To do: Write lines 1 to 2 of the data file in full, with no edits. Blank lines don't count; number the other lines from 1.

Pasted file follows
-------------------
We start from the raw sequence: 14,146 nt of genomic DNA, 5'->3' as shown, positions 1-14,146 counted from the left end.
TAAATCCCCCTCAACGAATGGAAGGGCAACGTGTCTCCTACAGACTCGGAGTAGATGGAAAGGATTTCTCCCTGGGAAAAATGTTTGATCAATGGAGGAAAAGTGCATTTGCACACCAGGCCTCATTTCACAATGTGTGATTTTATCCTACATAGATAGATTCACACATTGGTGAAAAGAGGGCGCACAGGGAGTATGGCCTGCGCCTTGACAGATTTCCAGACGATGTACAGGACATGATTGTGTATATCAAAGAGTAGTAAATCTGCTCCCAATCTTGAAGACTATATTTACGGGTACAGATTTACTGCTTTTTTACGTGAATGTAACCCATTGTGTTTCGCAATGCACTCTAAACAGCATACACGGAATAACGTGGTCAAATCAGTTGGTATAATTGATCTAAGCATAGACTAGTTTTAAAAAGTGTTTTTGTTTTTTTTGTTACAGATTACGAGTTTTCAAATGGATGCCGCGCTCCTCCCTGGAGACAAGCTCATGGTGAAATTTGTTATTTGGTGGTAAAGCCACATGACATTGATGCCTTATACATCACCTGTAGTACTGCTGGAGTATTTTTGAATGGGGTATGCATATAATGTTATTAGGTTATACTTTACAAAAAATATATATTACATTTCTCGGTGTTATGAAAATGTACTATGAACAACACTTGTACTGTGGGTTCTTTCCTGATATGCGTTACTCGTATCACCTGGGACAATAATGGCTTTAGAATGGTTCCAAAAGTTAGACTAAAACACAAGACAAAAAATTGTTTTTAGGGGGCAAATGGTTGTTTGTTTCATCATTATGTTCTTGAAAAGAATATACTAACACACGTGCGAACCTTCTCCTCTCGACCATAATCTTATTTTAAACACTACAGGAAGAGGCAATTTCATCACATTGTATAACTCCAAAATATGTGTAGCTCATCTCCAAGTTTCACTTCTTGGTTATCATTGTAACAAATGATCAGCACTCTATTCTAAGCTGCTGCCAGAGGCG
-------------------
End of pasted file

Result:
We start from the raw sequence: 14,146 nt of genomic DNA, 5'->3' as shown, positions 1-14,146 counted from the left end.
TAAATCCCCCTCAACGAATGGAAGGGCAACGTGTCTCCTACAGACTCGGAGTAGATGGAAAGGATTTCTCCCTGGGAAAAATGTTTGATCAATGGAGGAAAAGTGCATTTGCACACCAGGCCTCATTTCACAATGTGTGATTTTATCCTACATAGATAGATTCACACATTGGTGAAAAGAGGGCGCACAGGGAGTATGGCCTGCGCCTTGACAGATTTCCAGACGATGTACAGGACATGATTGTGTATATCAAAGAGTAGTAAATCTGCTCCCAATCTTGAAGACTATATTTACGGGTACAGATTTACTGCTTTTTTACGTGAATGTAACCCATTGTGTTTCGCAATGCACTCTAAACAGCATACACGGAATAACGTGGTCAAATCAGTTGGTATAATTGATCTAAGCATAGACTAGTTTTAAAAAGTGTTTTTGTTTTTTTTGTTACAGATTACGAGTTTTCAAATGGATGCCGCGCTCCTCCCTGGAGACAAGCTCATGGTGAAATTTGTTATTTGGTGGTAAAGCCACATGACATTGATGCCTTATACATCACCTGTAGTACTGCTGGAGTATTTTTGAATGGGGTATGCATATAATGTTATTAGGTTATACTTTACAAAAAATATATATTACATTTCTCGGTGTTATGAAAATGTACTATGAACAACACTTGTACTGTGGGTTCTTTCCTGATATGCGTTACTCGTATCACCTGGGACAATAATGGCTTTAGAATGGTTCCAAAAGTTAGACTAAAACACAAGACAAAAAATTGTTTTTAGGGGGCAAATGGTTGTTTGTTTCATCATTATGTTCTTGAAAAGAATATACTAACACACGTGCGAACCTTCTCCTCTCGACCATAATCTTATTTTAAACACTACAGGAAGAGGCAATTTCATCACATTGTATAACTCCAAAATATGTGTAGCTCATCTCCAAGTTTCACTTCTTGGTTATCATTGTAACAAATGATCAGCACTCTATTCTAAGCTGCTGCCAGAGGCG